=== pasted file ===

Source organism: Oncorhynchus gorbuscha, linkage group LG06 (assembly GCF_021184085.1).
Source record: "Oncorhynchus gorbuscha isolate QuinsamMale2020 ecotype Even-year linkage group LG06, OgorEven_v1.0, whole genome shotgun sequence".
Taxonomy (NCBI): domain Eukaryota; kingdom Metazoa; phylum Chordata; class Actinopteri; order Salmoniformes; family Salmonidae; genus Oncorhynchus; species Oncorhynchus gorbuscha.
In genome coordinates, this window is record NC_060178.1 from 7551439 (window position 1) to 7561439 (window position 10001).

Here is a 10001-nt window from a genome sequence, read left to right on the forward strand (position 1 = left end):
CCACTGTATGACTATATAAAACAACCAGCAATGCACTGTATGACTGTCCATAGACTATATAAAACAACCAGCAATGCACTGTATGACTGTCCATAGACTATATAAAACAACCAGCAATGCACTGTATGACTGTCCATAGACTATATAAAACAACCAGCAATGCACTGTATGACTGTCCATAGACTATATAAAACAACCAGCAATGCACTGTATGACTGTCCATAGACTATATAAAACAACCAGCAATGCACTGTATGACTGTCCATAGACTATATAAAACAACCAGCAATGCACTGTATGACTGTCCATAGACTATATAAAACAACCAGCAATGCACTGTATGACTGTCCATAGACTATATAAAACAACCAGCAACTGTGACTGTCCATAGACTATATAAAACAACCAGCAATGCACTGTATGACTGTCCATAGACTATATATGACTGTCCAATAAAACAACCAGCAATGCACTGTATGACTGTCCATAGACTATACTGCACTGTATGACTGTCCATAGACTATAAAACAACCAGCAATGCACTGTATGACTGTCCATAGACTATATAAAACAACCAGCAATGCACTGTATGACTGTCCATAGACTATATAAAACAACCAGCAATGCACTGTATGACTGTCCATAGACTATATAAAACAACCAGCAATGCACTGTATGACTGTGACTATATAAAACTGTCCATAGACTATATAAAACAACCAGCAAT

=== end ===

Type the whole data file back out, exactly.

Source organism: Oncorhynchus gorbuscha, linkage group LG06 (assembly GCF_021184085.1).
Source record: "Oncorhynchus gorbuscha isolate QuinsamMale2020 ecotype Even-year linkage group LG06, OgorEven_v1.0, whole genome shotgun sequence".
Taxonomy (NCBI): domain Eukaryota; kingdom Metazoa; phylum Chordata; class Actinopteri; order Salmoniformes; family Salmonidae; genus Oncorhynchus; species Oncorhynchus gorbuscha.
In genome coordinates, this window is record NC_060178.1 from 7551439 (window position 1) to 7561439 (window position 10001).

Here is a 10001-nt window from a genome sequence, read left to right on the forward strand (position 1 = left end):
CCACTGTATGACTATATAAAACAACCAGCAATGCACTGTATGACTGTCCATAGACTATATAAAACAACCAGCAATGCACTGTATGACTGTCCATAGACTATATAAAACAACCAGCAATGCACTGTATGACTGTCCATAGACTATATAAAACAACCAGCAATGCACTGTATGACTGTCCATAGACTATATAAAACAACCAGCAATGCACTGTATGACTGTCCATAGACTATATAAAACAACCAGCAATGCACTGTATGACTGTCCATAGACTATATAAAACAACCAGCAATGCACTGTATGACTGTCCATAGACTATATAAAACAACCAGCAATGCACTGTATGACTGTCCATAGACTATATAAAACAACCAGCAACTGTGACTGTCCATAGACTATATAAAACAACCAGCAATGCACTGTATGACTGTCCATAGACTATATATGACTGTCCAATAAAACAACCAGCAATGCACTGTATGACTGTCCATAGACTATACTGCACTGTATGACTGTCCATAGACTATAAAACAACCAGCAATGCACTGTATGACTGTCCATAGACTATATAAAACAACCAGCAATGCACTGTATGACTGTCCATAGACTATATAAAACAACCAGCAATGCACTGTATGACTGTCCATAGACTATATAAAACAACCAGCAATGCACTGTATGACTGTGACTATATAAAACTGTCCATAGACTATATAAAACAACCAGCAAT